At the end of World War II, huge swaths of Europe and Asia had been reduced to ruins. Borders were redrawn and homecomings, expulsions, and burials were under way. But the massive efforts to rebuild had just begun. When the war began in the late 1930s, the world’s population was approximately 2 billion. In less than a decade, the war between the Axis the Allied powers had resulted in 80 million deaths — killing off about 4 percent of the whole world. Allied forces now became occupiers, taking control of Germany, Japan, and much of the territory they had formerly ruled. Efforts were made to permanently dismantle the war-making abilities of those nations, as factories were destroyed and former leadership was removed or prosecuted. War crimes trials took place in Europe and Asia, leading to many executions and prison sentences. Millions of Germans and Japanese were forcibly expelled from territories they called home. Allied occupations and United Nations decisions led to many long-lasting problems in the future, including the tensions that created East and West Germany, and divergent plans on the Korean Peninsula that led to the creation of North and South Korea and — the Korean War in 1950. The United Nations Partition Plan for Palestine paved the way for Israel to declare its independence in 1948 and marked the start of the continuing Arab-Israeli conflict. The growing tensions between Western powers and the Soviet Eastern Bloc developed into the Cold War, and the development and proliferation of nuclear weapons raised the very real specter of an unimaginable World War III if common ground could not be found. World War II was the biggest story of the 20th Century, and its aftermath continues to affect the world profoundly more than 65 years later. (This entry is Part 20 of a weekly 20-part retrospective of World War II) [45 photos]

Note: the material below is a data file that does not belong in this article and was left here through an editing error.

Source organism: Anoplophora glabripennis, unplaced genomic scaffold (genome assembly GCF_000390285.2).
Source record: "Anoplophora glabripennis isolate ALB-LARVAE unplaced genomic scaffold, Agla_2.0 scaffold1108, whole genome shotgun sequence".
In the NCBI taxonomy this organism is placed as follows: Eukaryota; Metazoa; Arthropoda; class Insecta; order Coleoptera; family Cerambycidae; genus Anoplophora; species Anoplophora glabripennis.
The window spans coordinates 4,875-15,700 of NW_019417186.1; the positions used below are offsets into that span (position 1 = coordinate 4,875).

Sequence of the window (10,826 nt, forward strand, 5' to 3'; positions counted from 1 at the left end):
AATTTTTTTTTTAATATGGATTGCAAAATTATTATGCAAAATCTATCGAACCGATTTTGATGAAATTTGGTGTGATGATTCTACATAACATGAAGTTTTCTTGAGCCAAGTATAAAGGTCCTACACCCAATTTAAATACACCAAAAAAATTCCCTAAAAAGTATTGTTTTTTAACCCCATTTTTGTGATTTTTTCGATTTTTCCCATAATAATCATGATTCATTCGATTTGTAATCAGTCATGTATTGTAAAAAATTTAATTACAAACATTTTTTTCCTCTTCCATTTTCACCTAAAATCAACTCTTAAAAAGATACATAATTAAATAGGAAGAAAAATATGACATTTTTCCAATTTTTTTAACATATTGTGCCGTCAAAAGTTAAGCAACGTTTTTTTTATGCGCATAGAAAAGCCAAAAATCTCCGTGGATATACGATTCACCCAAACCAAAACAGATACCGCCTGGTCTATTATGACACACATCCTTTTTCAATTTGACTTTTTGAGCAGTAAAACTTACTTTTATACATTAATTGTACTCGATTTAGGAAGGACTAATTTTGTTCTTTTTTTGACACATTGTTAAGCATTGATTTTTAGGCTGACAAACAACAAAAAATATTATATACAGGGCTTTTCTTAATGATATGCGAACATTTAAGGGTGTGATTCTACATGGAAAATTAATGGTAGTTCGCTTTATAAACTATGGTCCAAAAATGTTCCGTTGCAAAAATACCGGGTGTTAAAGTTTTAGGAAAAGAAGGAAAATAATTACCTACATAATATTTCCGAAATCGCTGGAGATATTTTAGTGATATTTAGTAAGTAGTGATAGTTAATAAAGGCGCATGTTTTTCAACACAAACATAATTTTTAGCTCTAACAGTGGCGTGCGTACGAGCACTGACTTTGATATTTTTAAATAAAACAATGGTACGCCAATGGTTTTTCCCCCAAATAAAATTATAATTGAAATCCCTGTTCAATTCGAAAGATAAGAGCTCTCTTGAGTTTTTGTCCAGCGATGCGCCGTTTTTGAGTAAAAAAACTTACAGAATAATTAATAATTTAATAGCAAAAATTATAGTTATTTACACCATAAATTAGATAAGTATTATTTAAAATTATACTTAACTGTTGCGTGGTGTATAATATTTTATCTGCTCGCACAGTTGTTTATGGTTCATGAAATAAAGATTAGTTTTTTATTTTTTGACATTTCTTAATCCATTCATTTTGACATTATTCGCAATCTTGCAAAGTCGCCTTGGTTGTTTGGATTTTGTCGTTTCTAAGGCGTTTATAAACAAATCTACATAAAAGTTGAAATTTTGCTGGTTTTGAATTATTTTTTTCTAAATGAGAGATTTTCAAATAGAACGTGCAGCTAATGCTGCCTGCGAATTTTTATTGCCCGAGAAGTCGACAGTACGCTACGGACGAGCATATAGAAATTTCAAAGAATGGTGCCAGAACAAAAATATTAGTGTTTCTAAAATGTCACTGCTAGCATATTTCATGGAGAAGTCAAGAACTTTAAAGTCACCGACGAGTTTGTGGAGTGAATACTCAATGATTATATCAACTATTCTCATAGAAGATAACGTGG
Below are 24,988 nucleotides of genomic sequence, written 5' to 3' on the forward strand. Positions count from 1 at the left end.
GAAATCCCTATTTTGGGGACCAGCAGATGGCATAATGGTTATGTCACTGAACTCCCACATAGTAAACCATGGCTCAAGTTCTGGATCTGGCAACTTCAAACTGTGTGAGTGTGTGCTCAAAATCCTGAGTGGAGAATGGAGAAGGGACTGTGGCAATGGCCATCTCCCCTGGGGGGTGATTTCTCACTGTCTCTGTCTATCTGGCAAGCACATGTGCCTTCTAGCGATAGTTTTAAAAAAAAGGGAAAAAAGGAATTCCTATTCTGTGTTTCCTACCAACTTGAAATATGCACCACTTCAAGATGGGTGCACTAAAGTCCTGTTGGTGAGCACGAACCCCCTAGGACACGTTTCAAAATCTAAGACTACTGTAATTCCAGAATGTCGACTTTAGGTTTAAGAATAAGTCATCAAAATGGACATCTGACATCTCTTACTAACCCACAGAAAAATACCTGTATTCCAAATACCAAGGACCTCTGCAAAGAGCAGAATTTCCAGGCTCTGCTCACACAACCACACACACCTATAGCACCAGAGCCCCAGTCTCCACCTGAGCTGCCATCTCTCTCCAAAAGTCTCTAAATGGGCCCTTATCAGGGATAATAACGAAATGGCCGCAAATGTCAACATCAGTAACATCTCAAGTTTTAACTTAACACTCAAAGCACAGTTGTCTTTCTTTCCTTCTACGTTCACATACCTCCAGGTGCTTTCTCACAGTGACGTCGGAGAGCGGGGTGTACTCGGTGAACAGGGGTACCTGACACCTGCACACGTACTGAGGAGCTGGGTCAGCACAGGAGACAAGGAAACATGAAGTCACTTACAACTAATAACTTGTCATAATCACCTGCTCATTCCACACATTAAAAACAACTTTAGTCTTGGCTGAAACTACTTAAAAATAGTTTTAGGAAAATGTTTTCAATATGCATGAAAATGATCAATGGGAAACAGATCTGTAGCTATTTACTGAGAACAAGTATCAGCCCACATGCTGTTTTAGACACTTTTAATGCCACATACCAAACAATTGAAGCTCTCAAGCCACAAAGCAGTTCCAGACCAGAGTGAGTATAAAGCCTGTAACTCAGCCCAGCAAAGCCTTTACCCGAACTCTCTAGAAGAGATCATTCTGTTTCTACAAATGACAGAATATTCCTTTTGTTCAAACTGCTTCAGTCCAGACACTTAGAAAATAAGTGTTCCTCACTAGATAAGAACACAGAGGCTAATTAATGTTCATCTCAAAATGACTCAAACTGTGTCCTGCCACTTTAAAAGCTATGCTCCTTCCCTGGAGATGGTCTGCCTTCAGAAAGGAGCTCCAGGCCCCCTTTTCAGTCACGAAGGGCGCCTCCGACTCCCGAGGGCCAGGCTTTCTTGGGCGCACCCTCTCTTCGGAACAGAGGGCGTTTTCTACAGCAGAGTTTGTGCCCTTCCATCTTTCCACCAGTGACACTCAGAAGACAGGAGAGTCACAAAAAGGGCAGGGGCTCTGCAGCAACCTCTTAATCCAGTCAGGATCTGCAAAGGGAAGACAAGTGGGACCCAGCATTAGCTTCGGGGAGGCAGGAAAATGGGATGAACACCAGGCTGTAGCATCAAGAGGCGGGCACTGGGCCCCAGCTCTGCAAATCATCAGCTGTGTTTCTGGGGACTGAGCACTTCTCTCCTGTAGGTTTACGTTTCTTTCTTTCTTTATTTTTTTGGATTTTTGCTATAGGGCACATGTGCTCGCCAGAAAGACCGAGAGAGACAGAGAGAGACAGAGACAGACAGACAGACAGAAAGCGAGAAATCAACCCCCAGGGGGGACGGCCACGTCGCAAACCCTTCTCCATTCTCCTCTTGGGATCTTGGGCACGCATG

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German Wehrmacht General Anton Dostler is tied to a stake before his execution by a firing squad in a stockade in Aversa, Italy, on December 1, 1945. The General, Commander of the 75th Army Corps, was sentenced to death by an United States Military Commission in Rome for having ordered the shooting of 15 unarmed American prisoners of war, in La Spezia, Italy, on March 26, 1944. (AP Photo)